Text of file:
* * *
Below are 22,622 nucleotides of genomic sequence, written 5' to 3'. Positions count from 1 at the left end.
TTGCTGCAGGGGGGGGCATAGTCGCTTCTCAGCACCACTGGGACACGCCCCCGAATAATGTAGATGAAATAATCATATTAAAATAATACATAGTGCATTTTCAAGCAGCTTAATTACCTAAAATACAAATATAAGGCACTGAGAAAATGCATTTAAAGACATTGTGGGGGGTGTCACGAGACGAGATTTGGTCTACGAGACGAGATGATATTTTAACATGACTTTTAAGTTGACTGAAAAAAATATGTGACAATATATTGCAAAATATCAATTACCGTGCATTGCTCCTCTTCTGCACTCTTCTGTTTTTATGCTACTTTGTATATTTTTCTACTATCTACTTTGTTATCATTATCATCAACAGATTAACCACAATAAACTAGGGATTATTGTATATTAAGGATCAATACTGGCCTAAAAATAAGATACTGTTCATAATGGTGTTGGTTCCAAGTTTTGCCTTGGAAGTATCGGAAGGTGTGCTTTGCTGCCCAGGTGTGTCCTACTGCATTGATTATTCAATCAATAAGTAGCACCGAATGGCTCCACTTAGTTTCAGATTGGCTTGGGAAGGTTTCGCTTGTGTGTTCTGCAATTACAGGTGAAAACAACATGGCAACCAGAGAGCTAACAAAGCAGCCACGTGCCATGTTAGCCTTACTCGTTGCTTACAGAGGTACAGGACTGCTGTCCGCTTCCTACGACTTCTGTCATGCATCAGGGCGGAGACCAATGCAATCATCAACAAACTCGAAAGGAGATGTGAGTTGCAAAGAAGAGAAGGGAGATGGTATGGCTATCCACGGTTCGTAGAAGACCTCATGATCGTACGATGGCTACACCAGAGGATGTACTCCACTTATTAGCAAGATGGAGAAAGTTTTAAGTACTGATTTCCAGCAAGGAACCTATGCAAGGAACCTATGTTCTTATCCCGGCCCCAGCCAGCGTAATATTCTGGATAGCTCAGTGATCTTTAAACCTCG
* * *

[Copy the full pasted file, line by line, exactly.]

Below are 22,622 nucleotides of genomic sequence, written 5' to 3'. Positions count from 1 at the left end.
TTGCTGCAGGGGGGGGCATAGTCGCTTCTCAGCACCACTGGGACACGCCCCCGAATAATGTAGATGAAATAATCATATTAAAATAATACATAGTGCATTTTCAAGCAGCTTAATTACCTAAAATACAAATATAAGGCACTGAGAAAATGCATTTAAAGACATTGTGGGGGGTGTCACGAGACGAGATTTGGTCTACGAGACGAGATGATATTTTAACATGACTTTTAAGTTGACTGAAAAAAATATGTGACAATATATTGCAAAATATCAATTACCGTGCATTGCTCCTCTTCTGCACTCTTCTGTTTTTATGCTACTTTGTATATTTTTCTACTATCTACTTTGTTATCATTATCATCAACAGATTAACCACAATAAACTAGGGATTATTGTATATTAAGGATCAATACTGGCCTAAAAATAAGATACTGTTCATAATGGTGTTGGTTCCAAGTTTTGCCTTGGAAGTATCGGAAGGTGTGCTTTGCTGCCCAGGTGTGTCCTACTGCATTGATTATTCAATCAATAAGTAGCACCGAATGGCTCCACTTAGTTTCAGATTGGCTTGGGAAGGTTTCGCTTGTGTGTTCTGCAATTACAGGTGAAAACAACATGGCAACCAGAGAGCTAACAAAGCAGCCACGTGCCATGTTAGCCTTACTCGTTGCTTACAGAGGTACAGGACTGCTGTCCGCTTCCTACGACTTCTGTCATGCATCAGGGCGGAGACCAATGCAATCATCAACAAACTCGAAAGGAGATGTGAGTTGCAAAGAAGAGAAGGGAGATGGTATGGCTATCCACGGTTCGTAGAAGACCTCATGATCGTACGATGGCTACACCAGAGGATGTACTCCACTTATTAGCAAGATGGAGAAAGTTTTAAGTACTGATTTCCAGCAAGGAACCTATGCAAGGAACCTATGTTCTTATCCCGGCCCCAGCCAGCGTAATATTCTGGATAGCTCAGTGATCTTTAAACCTCG